With the annual Tech-Ed conference being held this week, there's obviously a lot of speculation about how well Microsoft is doing pushing its Hyper-V virtualization platform as an alternative to virtual machine market leader VMware.
At the event, Microsoft previewed upcoming service packs for Windows Server 2008 R2 and Windows 7. Those two service packs should go a long way toward increasing the appeal of those platforms, and Hyper-V along with them, as customers gain confidence in both of Microsoft's latest client and server platforms.
But as we watch Microsoft and VMware evolve, it's clear the two companies are taking divergent paths to undermine one another. Microsoft's focus is squarely on delivering a free virtual machine that is widely seen as an extension to the operating system. In fact, Microsoft is relying more and more on a cadre of third-party vendors, such as Virsto for storage management and VM6 Software for high availability and advanced management tools.
In contrast, VMware appears to be focused on delivering those capabilities and other systems services as a layer of comprehensive software, most commonly known as VMware vSphere 4, that essentially replicates most traditional system services above the virtual machine layer. As a result, VMware's inclination to build a third-party ecosystem around its offerings appears to be in decline as more functions get rolled up into the VMware platform.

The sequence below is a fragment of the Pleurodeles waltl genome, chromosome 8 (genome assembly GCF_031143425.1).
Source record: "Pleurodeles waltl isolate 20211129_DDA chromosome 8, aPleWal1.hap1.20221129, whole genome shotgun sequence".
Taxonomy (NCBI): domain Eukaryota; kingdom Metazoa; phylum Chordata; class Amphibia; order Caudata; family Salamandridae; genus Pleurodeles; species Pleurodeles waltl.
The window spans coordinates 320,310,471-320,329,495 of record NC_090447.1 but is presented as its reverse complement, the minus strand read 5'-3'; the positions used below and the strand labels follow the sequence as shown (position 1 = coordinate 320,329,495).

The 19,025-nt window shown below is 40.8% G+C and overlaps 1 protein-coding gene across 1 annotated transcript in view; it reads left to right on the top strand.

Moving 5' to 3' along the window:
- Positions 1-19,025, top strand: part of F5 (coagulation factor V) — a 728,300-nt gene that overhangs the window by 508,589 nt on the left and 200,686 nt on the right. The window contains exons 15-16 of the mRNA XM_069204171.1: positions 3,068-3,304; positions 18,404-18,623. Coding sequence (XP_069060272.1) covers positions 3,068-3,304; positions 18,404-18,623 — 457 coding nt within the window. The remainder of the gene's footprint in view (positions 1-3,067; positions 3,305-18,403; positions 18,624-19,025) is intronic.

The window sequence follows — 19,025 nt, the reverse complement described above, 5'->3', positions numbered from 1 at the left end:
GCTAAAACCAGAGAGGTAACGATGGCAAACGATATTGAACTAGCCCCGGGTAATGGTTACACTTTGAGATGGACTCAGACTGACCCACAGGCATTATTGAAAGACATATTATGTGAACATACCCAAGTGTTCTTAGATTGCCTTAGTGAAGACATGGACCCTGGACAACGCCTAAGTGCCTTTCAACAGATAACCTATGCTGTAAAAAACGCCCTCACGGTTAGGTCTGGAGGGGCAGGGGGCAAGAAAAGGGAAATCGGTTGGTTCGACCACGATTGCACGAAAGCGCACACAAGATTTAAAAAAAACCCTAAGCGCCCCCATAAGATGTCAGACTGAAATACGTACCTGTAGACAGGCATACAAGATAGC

Which approach will ultimately prevail is still very much in doubt. But it's also conceivable that both approaches are fundamentally flawed. What most IT organizations are going to be looking for long term is the ability to deploy system services across heterogenous virtual machine platforms that will not only include Microsoft and VMware, but also Citrix, Red Hat, Oracle and any number of other virtual machines.
Nobody appears to be directly stepping up to this opportunuity at the moment, but it seems that as we move toward the next generation of virtualization in the cloud, both Microsoft and VMware might soon find themselves trying to explain their relevancy, especially in the wake of some new distributed approach to managing IT services that isn't particularly anchored around a single platform, but rather the idea that system services are ultimately going to be delivered independently of any underlying platform.